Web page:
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A small white dish of jeow (an orange, spicy, salsa-like Lao dipping sauce) on a table with a larger blue plate of rice, eggs, cucumber, and chicken in the background.
Four kinds of jeow — a spicy, salsa-like Lao dipping sauce — are offered at Gai Noi.
Justine Jones

Five Dishes to Try at Chef Ann Ahmed’s New Restaurant, Gai Noi

From Luang Prabang-style papaya salad to glittering silver noodles

Justine Jones is the editor of Eater Twin Cities.

Chef Ann Ahmed’s newest restaurant, Gai Noi, opened this week in the former 4 Bells space on the edge of Minneapolis’s Loring Park. A successor to Ahmed’s restaurants Khâluna (an Eater 2022 best new restaurants winner), Lat14, and Lemongrass, Gai Noi’s menu is expansive, spanning from a stellar snacks section (crispy basil wings, tempura green beans, watermelon salad topped with shrimp flakes and roe) to grilled salmon skewers and a creamy, tomato-rich khao soi. Certain dishes carry extra narrative weight: Ahmed has traveled extensively in Laos, and she has said her biggest inspiration for Gai Noi was Luang Prabang, a northern city that has sat at the junction of the Mekong and Nam Khan rivers for thousands of years. There are three kinds of larb, the national dish of Laos, on the menu, as well as shaved Luang Prabang-style papaya salad, mok paa (fish steamed in banana leaves), and four kinds of jeow, a spicy, salsa-like Lao dipping sauce.

Notably, Gai Noi is open from 11 a.m. to 10 p.m. daily, making it a great spot for brunch or lunch in a city that’s a little short on daytime restaurants. (Or for date night, for that matter — the cocktail menu offers no fewer than 16 drinks, curated by Earl Giles’ Nick Kosevich, which highlight tropical fruits and spices.) Here are five dishes to try at Gai Noi.

Laab seen

Beef larb with lettuce leaves, radishes, and cucumbers on a blue plate.
Larb served with buttery lettuce leaves.

Gai Noi offers beef, chicken, and tofu versions of larb (a.k.a. laab), a classic Lao dish. This grilled beef flank is sliced thin and tossed in a hot lime fish sauce vinaigrette that delivers equal doses of umami flavor, pure heat, and citrus. The addition of toasted rice powder adds a little textural intrigue, while scallions, cilantro, and whole mint leaves make the larb — especially when wrapped in buttery lettuce leaves such as these — taste like the sharp, green arrival of spring itself. $16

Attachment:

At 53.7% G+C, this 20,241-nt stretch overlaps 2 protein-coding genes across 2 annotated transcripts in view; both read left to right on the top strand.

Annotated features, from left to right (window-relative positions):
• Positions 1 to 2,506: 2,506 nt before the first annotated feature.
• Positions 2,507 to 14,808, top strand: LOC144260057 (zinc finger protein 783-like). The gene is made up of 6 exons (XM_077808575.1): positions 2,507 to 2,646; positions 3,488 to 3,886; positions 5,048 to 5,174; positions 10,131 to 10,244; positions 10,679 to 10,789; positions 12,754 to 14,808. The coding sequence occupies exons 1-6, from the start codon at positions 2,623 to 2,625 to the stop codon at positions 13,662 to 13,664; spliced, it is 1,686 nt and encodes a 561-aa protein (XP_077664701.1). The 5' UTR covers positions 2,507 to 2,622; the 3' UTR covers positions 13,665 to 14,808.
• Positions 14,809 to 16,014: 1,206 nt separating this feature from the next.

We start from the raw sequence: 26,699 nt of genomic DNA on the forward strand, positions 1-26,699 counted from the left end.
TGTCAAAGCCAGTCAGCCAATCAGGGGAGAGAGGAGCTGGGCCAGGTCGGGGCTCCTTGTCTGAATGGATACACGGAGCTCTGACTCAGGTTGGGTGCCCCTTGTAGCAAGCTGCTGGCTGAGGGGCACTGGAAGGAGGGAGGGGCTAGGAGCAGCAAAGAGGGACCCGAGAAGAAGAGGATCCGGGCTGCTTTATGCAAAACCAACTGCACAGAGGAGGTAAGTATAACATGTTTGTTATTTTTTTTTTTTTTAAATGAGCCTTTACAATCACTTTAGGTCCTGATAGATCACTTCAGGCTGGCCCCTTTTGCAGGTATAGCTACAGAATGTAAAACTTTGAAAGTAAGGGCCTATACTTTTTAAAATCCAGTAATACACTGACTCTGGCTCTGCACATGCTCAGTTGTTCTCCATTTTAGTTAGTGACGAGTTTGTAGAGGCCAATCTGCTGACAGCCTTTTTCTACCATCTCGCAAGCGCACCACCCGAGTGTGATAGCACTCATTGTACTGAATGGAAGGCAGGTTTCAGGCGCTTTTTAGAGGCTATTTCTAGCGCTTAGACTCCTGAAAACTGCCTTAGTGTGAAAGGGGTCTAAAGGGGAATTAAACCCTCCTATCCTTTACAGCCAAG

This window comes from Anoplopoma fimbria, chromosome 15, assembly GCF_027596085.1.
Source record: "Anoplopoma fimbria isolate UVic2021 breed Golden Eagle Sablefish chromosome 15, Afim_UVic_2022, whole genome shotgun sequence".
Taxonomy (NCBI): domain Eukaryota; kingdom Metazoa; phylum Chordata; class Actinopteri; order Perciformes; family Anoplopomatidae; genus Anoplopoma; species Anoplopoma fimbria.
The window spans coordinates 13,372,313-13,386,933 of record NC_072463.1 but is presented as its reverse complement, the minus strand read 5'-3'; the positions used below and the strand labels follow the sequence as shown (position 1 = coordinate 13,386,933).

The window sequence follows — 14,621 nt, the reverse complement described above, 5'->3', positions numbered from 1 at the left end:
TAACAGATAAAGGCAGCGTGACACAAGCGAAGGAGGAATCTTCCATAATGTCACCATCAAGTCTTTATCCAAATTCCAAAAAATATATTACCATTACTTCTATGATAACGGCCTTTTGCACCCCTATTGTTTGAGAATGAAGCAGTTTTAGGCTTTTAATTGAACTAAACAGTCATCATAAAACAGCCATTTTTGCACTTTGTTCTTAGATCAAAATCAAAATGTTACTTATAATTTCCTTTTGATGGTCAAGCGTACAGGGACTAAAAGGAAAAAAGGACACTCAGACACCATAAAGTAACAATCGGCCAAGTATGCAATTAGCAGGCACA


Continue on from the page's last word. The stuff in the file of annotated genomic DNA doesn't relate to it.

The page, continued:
Panang spaghetti

Spaghetti noodles in panang sauce in a beige bowl.
The panang spaghetti is simple and comforting.

This panang spaghetti brings to mind Khâluna’s popular bucatini talay dish. The former is tossed in a chile-rich curry sauce; the latter in a lush tom yum ragout that’s accompanied by shrimp, squid, scallops, and tobiko. But both dishes speak to Ahmed’s ability to marry elements of diverse cuisines — in this case, Italy’s durum wheat noodles — with Southeast Asian flavors. Gai Noi’s version is creamy, comforting and (miraculously, given its richness) dairy-free. $13

Silver noodles

A hand holding orange chopsticks pulling transluscent bean thread noodles up from a bowl.
Silver bean thread noodles.

Careful with these bean thread noodles — they glitter and refract sunlight like a thousand tiny mirrors. Served chilled, they swim in a bright lime vinaigrette and, given the chance, will glide off your chopsticks back into the bowl of shaved red onion, cherry tomatoes, crushed peanuts, and herbs. Light and summery, this dish makes for a great starter. $13

Green papaya salad

Papaya salad with tomatoes and cabbage leaves in a white bowl.
Gai Noi’s unique papaya salad.

Gai Noi’s green papaya salad is done Luang Prabang-style, which means the papaya is shaved into long ribbons instead of being chopped and shredded into little spears. It makes for a more tender bite. Quartered cherry tomatoes nod to Luang Prabang’s tiny climbing tomatoes, which Ahmed made note of on a recent trip. This salad is best enjoyed with a side order of sticky rice (which, in fact, is so fragrant and beautifully pearled that it’s a treat in itself). $13

Gai basil

Ground chicken and basil leaves next to a mound of white rice topped with an egg with a side of sliced cucumbers on a light blue plate.
The gai basil is served with crisp cucumbers.

This dish is at once starchy, satisfying, rich, and herbaceously fresh. In other words, it’s a great brunch pick. The ground chicken isn’t ground so finely that it turns to mush — little nuggets of meat are sauteed with fragrant basil leaves, designed to be scooped together with rice and egg. $16


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